Youth Justice is a key area of the current governments criminal justice policy in England and Wales. It has been the subject of an inordinate amount of recent legislation seeking to enhance the criminal courts powers to punish and prevent offending and re-offending by young people. This legislation attempts to prevent offending through criminal justice measures and there is little attempt to use non-criminal or civil law procedures to achieve the same result. This book seeks to challenge that focus and to question why delinquency in young people has been so firmly criminalized in this jurisdiction. The book addresses the consequences of criminalization in terms of the effectiveness of the measures used as well as the implications for the social construction of youth and childhood and our attitudes towards the young. Criminalization of young peoples behaviour results in them being labeled as criminal,losing identity as an individual, losing their childhood through the process of taking adult responsibility for their actions and, in policy terms, becoming viewed as a crime problem rather than as a product of failing social policy regarding employment, education and youth culture. At a society level it is contended that the identification of young people with criminal activity and the negative public image that results creates a culture of fear and distrust which may in turn create further possibilities for criminalization of their behaviour. A comparative perspective in this work examines welfare-based responses to youth crime in other European jurisdictions and questions whether the criminal justice process is an appropriate context in which to deal with young peoples problematic behaviour.This book has been shortlisted for the 2007 SLSA Book Prize.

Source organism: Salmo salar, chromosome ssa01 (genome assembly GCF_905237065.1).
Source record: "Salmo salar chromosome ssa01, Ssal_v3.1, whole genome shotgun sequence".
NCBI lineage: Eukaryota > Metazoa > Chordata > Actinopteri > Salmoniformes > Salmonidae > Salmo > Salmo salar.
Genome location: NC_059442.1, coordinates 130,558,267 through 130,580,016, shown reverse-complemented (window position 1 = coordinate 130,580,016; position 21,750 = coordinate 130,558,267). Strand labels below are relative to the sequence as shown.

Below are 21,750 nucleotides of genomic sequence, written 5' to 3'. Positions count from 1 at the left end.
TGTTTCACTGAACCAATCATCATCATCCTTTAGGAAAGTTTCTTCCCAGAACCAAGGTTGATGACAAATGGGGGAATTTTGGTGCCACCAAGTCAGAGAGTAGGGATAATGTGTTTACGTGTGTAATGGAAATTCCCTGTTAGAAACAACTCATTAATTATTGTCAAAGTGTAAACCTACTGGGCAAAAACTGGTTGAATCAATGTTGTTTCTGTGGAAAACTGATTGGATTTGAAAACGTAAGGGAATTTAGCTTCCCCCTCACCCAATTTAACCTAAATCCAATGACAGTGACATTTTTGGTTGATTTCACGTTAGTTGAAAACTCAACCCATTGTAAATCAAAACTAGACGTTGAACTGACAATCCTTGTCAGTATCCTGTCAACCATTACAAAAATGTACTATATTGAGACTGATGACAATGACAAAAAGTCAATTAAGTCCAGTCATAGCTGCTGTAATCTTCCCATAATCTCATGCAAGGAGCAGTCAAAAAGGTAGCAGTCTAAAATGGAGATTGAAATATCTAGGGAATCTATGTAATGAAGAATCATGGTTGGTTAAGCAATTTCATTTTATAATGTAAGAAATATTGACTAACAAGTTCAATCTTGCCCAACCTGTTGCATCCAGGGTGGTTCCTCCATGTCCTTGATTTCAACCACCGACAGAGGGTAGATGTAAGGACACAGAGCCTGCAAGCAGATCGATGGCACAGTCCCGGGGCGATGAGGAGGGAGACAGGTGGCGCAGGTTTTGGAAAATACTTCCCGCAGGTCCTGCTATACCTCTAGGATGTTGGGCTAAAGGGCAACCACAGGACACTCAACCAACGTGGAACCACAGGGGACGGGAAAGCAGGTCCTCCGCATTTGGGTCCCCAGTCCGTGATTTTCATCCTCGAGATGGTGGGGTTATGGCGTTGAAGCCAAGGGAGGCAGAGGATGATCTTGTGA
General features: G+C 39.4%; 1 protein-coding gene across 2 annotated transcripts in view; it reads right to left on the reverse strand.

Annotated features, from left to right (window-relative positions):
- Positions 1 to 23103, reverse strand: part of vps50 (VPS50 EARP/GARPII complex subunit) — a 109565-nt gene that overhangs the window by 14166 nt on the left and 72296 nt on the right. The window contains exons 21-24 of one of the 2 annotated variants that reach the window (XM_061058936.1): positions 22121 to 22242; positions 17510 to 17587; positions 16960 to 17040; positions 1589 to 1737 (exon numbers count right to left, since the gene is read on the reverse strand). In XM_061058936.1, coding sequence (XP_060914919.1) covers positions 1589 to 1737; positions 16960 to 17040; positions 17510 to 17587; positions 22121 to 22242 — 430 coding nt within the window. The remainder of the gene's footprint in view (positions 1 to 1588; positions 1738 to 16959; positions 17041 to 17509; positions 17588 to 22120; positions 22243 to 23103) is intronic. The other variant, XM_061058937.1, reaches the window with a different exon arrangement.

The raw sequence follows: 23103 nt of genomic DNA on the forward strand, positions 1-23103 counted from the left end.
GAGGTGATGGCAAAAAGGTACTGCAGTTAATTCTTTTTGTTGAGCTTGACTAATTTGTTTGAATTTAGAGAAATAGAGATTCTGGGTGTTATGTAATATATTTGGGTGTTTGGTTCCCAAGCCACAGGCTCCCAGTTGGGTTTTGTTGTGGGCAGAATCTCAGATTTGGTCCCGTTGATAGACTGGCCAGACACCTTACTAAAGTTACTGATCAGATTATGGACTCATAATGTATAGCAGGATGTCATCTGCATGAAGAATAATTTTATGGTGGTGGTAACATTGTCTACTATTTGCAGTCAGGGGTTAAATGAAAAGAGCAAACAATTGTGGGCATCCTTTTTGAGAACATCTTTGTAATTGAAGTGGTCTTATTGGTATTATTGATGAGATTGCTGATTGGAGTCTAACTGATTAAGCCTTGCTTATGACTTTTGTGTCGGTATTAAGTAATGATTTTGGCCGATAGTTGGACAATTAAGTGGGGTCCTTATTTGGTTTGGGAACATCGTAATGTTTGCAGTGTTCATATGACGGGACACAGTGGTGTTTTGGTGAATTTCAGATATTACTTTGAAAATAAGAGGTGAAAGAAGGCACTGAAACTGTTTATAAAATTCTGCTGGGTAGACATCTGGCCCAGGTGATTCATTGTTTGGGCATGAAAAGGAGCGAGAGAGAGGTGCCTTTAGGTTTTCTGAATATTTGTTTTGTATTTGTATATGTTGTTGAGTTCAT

Responding to Youth Crime
This book presents a critique of the traditional responses to youth crime by criminal justice agencies in Australia, UK, New Zealand, USA, Canada, and a vision of how these agencies could respond more effectively. The critique examines the ways in which traditional criminal justice approaches trap young people into, rather than turn them away from, a life of crime. The vision is for criminal justice agencies - police, courts, and corrections - to become more pro-active partners in society's efforts to guide young people towards becoming happy and productive citizens; for these agencies to focus less on the exercise of retributive powers and to embrace restorative approaches; and for agencies to develop a crime prevention role through partnership with community organisations. Author Paul Omaji argues against concentrating resources on the symptom when the underlying causes are within our intellectual grasp and amenable to effective criminal justice responses. Omaji demonstrates the capacity of criminal justice agencies to become constructive partners with community organisations in preventing youth crime and constructs ground rules for high impact partnerships.
A Political Ecology of Youth and Crime
This book explores young people's 'nested' and 'political' ecological relationships with crime through an empirical investigation of the important 'places' and 'spaces' in young people's lives; in their social relationships with peers and family members; and within formal institutional systems such as education, youth justice and social care.
Youth Offending and Youth Justice